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Psalms 26; 40; 58; 61-62; 64 Listen
Plea for Redemption (Psalm 26)
A Psalm of David.
1 Judge me, O LORD; for I have walked in mine integrity: I have trusted also in the LORD; therefore I shall not slide.
2 Examine me, O LORD, and prove me; try my reins and my heart.
3 For thy lovingkindness is before mine eyes: and I have walked in thy truth.
4 I have not sat with vain persons, neither will I go in with dissemblers.
5 I have hated the congregation of evil doers; and will not sit with the wicked.
6 I will wash mine hands in innocency: so will I compass thine altar, O LORD:
7 That I may publish with the voice of thanksgiving, and tell of all thy wondrous works.
8 LORD, I have loved the habitation of thy house, and the place where thine honour dwelleth.
9 Gather not my soul with sinners, nor my life with bloody men:
10 In whose hands is mischief, and their right hand is full of bribes.
11 But as for me, I will walk in mine integrity: redeem me, and be merciful unto me.
12 My foot standeth in an even place: in the congregations will I bless the LORD.
Here, David casts himself on the Lord asking that He pay attention to his circumstances. He maintains that his troubles are undeserved; yet he is suffering. Sounds a little like Job, huh? He repeats before the Lord his innocence. David doesn't maintain that he is without sin; he simply insists that the intent of his heart is to do the will of God.
Here's how Psalm 26 is structured:
To the chief Musician, A Psalm of David.
1 I waited patiently for the LORD; and he inclined unto me, and heard my cry.
2 He brought me up also out of an horrible pit, out of the miry clay, and set my feet upon a rock, and established my goings.
3 And he hath put a new song in my mouth, even praise unto our God: many shall see it, and fear, and shall trust in the LORD.
4 Blessed is that man that maketh the LORD his trust, and respecteth not the proud, nor such as turn aside to lies.
5 Many, O LORD my God, are thy wonderful works which thou hast done, and thy thoughts which are to us-ward: they cannot be reckoned up in order unto thee: if I would declare and speak of them, they are more than can be numbered.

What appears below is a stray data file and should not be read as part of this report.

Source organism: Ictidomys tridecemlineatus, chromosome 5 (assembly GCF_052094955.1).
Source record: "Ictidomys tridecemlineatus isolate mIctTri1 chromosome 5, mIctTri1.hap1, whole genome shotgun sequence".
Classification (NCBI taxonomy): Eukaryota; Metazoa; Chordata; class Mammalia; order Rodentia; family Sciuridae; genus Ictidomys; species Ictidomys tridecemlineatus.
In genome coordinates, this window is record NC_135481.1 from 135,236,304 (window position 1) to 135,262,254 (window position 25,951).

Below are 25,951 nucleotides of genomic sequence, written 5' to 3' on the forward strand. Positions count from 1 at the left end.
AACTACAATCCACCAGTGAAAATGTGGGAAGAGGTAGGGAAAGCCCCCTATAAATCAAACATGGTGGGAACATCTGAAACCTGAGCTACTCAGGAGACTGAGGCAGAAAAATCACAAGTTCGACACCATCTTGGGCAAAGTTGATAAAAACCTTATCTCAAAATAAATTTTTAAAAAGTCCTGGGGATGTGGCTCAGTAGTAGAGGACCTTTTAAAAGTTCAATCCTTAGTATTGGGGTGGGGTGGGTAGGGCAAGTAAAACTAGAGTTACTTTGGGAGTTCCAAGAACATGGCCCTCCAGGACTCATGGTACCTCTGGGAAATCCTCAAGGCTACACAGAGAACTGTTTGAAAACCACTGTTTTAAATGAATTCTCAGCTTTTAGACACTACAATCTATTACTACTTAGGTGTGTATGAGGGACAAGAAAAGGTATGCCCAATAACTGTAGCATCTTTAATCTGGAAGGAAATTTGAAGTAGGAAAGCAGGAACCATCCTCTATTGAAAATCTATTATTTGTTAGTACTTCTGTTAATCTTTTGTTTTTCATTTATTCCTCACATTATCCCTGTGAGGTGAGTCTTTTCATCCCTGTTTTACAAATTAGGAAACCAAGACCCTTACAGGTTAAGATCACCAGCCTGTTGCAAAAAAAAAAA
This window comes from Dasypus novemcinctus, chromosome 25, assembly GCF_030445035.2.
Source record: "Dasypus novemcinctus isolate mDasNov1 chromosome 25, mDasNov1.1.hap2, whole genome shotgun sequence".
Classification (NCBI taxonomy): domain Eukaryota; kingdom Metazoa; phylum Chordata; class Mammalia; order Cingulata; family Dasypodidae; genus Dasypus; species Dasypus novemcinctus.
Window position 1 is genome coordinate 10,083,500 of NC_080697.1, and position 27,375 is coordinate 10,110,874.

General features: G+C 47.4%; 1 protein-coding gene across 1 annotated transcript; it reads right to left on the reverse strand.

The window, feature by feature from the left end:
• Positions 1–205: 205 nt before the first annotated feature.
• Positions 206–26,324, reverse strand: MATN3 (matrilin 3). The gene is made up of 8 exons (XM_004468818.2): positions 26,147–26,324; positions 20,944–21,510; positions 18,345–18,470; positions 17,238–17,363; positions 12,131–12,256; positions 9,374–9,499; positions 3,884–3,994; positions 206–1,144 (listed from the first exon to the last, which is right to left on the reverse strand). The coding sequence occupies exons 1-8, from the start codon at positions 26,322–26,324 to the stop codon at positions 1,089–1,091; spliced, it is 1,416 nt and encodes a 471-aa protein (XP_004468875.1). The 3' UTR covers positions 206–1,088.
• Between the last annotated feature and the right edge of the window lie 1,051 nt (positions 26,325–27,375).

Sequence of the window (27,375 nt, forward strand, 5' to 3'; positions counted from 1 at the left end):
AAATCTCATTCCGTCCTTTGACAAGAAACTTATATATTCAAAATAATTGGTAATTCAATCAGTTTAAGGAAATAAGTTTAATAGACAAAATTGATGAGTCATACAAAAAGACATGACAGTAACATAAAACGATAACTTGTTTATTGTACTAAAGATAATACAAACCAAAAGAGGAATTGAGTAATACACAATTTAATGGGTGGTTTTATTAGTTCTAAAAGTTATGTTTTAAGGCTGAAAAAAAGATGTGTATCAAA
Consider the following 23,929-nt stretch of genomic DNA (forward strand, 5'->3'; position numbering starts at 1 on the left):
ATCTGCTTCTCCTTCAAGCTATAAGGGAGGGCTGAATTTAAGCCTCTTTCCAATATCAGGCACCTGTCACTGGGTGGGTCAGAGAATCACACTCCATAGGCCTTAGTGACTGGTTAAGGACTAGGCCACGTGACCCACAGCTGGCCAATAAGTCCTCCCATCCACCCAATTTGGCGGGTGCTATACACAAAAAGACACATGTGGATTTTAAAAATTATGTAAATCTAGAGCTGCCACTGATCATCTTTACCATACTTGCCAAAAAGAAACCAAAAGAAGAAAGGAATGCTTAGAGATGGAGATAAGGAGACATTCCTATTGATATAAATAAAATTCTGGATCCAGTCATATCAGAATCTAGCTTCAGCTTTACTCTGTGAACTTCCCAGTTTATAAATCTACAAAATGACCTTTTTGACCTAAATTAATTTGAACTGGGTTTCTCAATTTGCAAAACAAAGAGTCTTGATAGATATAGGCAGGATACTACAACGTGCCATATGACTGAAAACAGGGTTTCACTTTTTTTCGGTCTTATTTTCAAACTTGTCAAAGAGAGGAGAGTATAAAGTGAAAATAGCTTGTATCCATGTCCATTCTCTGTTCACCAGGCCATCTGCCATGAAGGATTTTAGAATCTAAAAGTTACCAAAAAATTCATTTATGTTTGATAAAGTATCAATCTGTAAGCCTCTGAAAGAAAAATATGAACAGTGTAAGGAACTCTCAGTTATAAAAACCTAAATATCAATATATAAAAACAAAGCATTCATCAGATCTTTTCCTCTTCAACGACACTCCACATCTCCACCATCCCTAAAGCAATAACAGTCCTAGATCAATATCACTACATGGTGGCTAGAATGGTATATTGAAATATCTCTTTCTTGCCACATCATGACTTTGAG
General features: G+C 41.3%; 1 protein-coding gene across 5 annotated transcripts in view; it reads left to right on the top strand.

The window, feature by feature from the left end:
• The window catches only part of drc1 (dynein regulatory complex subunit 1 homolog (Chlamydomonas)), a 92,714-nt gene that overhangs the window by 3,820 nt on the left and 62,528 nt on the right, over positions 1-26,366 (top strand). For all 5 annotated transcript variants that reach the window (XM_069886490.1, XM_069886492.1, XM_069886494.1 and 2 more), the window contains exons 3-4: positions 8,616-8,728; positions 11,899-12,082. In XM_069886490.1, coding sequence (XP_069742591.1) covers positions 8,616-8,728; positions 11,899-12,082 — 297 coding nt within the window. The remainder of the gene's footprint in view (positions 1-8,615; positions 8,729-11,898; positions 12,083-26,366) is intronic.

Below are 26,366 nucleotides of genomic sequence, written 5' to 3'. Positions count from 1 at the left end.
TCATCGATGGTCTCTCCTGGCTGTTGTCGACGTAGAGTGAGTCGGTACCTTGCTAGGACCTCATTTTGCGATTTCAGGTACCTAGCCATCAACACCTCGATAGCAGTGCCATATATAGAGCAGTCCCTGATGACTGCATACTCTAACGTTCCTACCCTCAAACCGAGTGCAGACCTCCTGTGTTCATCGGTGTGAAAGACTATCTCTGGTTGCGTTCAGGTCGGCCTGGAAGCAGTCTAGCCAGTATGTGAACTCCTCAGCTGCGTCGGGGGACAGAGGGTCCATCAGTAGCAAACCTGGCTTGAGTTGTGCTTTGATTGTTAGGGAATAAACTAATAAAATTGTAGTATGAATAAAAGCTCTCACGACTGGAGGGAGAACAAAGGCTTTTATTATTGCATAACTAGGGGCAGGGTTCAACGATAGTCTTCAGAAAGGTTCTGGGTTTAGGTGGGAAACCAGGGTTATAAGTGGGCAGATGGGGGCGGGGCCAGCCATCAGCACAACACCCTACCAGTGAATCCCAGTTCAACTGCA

6 Sacrifice and offering thou didst not desire; mine ears hast thou opened: burnt offering and sin offering hast thou not required.
7 Then said I, Lo, I come: in the volume of the book it is written of me,
8 I delight to do thy will, O my God: yea, thy law is within my heart.
9 I have preached righteousness in the great congregation: lo, I have not refrained my lips, O LORD, thou knowest.
10 I have not hid thy righteousness within my heart; I have declared thy faithfulness and thy salvation: I have not concealed thy lovingkindness and thy truth from the great congregation.
11 Withhold not thou thy tender mercies from me, O LORD: let thy lovingkindness and thy truth continually preserve me.
12 For innumerable evils have compassed me about: mine iniquities have taken hold upon me, so that I am not able to look up; they are more than the hairs of mine head: therefore my heart faileth me.
13 Be pleased, O LORD, to deliver me: O LORD, make haste to help me.
14 Let them be ashamed and confounded together that seek after my soul to destroy it; let them be driven backward and put to shame that wish me evil.
15 Let them be desolate for a reward of their shame that say unto me, Aha, aha.
16 Let all those that seek thee rejoice and be glad in thee: let such as love thy salvation say continually, The LORD be magnified.
17 But I am poor and needy; yet the Lord thinketh upon me: thou art my help and my deliverer; make no tarrying, O my God.
David seems to be on top of the world in the first 11 verses. He's praising God for deliverance and provision. But then...what's up beginning with verse 12. Were the first 11 verses for the purpose of reminding God in prayer all that he had done for him in the past, and now it's time to do it again? It looks like adversaries are out to kill him, but he's depending on God for deliverance. Notice verse 7, "Then said I, Lo, I come: in the volume of the book it is written of me." Mosaic Law dictated that each king who ascended to Israel's throne was to copy for himself the Law into his own book. Notice that provision in Deuteronomy 17:18 (see notes), "And it shall be, when he sitteth upon the throne of his kingdom, that he shall write him a copy of this law in a book out of that which is before the priests the Levites."